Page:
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Digital Media Autobiography

I can clearly recall the first time I ever laid eyes on my first computer.  It was Christmas of 1997, and my grandmother and grandfather had purchased a Gateway 2000 computer for me, complete with Windows 95 software.   I actually remember the first time I saw it, and can remember thinking to myself, “What am I going to do with this thing?”  However, within days I was hooked.  It was a large, clunky white computer which looked extremely similar, if not nearly identical, to this:

All of the equipment from this picture is identical to the equipment that I had as a kid – those big speakers and that awkward little white microphone, the purpose of which I was never quite sure.  The hard drive looked like this – it took up a lot of extra space, and was so large and horizontal that you could have shelved books on it.  I remember the saga of booting the computer up every day which, by today’s standards, took forever; when I look back I can still hear the start-up sound of Windows 95 as I sat in my basement playroom and patiently waited for the computer to complete its boot-up process.

I remember what a big deal it was in those days to “go on the computer”, which was then more of a premeditated action (if that makes sense); compared to the way in which I (and so many others) are on and off of the computer at intervals all day nowadays.  For those first couple of years, the Internet was nothing I had come into virtual contact with – I merely practiced typing on Microsoft Word, and spent lots of time playing computer games via CD (I think I recall something like “The Magic School Bus Goes to the Rainforest”) or desktop computer games (my favorite being “Mouse Trap”).  I think it wasn’t until the year 2000 that we first connected our computer to the Internet – I remember my uncle installing the dial-up connection and helping my parents install AOL and create an AOL account.  For the first year or two, the Internet was beyond an experience; I remember what a big deal it was for me to write an email from my parents’ email address to my uncle, or to send an instant message to my older cousins.  Again, I can vividly recall the noise the computer made as it connected to dial-up Internet:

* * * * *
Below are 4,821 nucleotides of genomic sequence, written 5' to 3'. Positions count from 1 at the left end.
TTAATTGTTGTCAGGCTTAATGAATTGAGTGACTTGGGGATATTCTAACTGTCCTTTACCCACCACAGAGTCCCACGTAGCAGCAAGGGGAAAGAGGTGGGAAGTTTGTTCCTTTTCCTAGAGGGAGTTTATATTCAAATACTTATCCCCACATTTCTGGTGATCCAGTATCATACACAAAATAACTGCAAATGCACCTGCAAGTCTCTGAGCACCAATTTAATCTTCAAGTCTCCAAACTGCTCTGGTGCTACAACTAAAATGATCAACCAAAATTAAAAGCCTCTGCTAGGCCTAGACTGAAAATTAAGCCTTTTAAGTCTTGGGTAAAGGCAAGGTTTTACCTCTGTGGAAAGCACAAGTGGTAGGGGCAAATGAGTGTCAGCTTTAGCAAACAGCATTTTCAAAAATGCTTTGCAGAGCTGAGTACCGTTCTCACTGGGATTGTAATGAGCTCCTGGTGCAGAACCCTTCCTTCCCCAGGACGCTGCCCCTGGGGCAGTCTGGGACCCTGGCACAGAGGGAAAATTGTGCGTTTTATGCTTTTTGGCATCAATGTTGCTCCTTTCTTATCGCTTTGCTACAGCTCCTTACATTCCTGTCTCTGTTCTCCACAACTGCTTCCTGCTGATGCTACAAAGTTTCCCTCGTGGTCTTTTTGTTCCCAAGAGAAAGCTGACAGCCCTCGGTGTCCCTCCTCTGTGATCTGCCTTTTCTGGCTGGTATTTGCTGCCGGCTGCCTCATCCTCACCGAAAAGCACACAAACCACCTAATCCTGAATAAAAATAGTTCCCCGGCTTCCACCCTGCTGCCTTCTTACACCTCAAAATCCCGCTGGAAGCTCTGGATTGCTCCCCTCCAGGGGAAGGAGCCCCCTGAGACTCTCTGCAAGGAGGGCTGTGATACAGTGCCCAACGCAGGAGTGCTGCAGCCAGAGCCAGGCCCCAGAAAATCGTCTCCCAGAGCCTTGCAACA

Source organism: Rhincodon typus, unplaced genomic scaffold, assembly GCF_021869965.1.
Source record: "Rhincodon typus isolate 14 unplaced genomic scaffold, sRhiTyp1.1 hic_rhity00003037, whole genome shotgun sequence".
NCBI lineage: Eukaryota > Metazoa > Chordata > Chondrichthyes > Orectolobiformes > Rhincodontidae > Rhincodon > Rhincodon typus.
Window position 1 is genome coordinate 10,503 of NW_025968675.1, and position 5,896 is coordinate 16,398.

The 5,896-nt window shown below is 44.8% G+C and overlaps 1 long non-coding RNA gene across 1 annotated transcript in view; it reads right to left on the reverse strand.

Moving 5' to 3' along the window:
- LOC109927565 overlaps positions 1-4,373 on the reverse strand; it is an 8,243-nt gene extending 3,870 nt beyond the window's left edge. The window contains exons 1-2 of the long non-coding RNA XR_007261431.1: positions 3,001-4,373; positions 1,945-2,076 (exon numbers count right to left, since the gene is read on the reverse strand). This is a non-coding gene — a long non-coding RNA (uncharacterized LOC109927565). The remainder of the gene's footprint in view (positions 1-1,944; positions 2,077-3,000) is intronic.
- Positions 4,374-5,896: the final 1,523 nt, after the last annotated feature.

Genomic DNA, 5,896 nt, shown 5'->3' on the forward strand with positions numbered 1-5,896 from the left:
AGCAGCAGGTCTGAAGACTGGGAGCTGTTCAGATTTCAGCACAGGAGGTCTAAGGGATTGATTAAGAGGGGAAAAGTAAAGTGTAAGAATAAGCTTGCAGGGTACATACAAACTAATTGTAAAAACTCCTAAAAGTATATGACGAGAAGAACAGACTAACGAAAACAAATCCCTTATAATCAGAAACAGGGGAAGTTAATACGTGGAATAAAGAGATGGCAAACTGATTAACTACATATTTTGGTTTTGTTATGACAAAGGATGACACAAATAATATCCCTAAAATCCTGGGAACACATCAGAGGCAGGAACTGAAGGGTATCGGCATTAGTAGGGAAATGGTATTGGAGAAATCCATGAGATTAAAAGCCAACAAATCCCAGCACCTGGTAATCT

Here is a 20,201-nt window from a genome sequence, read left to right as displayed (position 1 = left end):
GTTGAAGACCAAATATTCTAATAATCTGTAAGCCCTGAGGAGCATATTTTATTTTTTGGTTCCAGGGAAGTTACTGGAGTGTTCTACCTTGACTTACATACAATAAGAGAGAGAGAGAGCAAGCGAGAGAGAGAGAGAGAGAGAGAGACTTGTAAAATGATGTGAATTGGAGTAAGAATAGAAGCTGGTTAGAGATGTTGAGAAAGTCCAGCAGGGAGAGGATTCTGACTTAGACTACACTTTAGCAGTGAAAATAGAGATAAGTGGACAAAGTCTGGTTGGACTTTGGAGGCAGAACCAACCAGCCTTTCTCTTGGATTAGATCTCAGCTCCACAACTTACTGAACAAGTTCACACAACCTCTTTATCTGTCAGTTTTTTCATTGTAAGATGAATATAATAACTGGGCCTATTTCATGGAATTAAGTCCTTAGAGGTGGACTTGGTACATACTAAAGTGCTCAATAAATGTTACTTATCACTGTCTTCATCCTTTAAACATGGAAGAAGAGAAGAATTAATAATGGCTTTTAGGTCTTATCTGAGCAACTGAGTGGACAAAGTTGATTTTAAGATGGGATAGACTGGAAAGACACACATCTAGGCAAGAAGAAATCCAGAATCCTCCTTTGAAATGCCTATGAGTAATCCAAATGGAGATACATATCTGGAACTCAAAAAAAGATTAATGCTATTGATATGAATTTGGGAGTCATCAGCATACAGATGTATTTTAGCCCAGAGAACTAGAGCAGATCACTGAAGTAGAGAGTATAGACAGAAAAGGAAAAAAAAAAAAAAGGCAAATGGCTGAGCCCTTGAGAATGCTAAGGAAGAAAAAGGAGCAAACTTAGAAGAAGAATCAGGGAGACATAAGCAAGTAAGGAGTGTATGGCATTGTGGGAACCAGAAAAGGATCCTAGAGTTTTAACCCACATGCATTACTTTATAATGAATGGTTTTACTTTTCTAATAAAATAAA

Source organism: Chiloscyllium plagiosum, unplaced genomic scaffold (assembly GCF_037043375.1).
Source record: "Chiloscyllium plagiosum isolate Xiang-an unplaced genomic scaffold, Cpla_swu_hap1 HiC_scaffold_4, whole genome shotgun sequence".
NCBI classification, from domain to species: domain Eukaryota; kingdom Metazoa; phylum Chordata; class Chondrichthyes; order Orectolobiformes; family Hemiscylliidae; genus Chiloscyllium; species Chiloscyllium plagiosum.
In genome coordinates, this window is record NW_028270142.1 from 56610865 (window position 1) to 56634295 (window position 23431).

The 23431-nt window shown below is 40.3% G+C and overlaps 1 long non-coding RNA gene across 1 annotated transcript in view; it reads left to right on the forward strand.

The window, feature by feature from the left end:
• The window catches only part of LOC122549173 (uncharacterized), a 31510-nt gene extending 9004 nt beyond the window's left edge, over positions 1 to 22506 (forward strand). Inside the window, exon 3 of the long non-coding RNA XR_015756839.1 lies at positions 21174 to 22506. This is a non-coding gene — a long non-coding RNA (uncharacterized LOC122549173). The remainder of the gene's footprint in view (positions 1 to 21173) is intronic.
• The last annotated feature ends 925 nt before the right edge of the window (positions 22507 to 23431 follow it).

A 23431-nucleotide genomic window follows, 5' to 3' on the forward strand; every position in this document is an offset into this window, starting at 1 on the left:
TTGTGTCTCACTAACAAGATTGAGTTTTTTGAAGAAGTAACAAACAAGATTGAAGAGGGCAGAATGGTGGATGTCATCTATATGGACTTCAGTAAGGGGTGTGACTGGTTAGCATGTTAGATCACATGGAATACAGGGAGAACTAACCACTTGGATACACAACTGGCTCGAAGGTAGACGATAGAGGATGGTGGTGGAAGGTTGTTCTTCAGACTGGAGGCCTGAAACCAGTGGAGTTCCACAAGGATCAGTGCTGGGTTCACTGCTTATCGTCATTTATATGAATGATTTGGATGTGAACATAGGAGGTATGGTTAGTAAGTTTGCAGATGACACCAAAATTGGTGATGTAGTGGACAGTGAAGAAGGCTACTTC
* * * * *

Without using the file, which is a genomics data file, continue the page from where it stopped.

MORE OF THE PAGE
It wasn’t too long before my computer (which was actually the family computer) and its Internet connection began to feel outdated.  I had my Gateway computer and dial-up Internet until the year 2005, and I believe I was the last of my friends to get cable Internet.  For at least a year before making this transition, I recall being at my friends’ homes and seeing how different their computers looked from the one I had – mine, as I mentioned, was clunky, white and square-shaped, while theirs were black, slimmer and worked much faster. Dial-up Internet also held me back in that I could only go on the Internet at night and/or for only a few minutes during the day because my Internet connection blocked any incoming phone calls to my house.  When we finally upgraded to cable Internet, along with a brand-new computer, the ease and speed with which the computer worked was unbelievable to me.  I since have never been the same in regard to my intake of computing, particularly of the Internet – I remember shortly after getting the new computer, a minor malfunction in the Internet modem led to us being without Internet for a day or so, during which time we resorted to temporarily using the old Gateway computer (which was plugged in elsewhere) with the dial-up Internet.  It was amazing to see that in the short time I had a swifter computer and a fast Internet connection, I’d already become increasingly impatient with what had only recently been second-nature to me, and the sound of the dial-up Internet connection was like nails on a chalkboard to my thirteen-year-old self.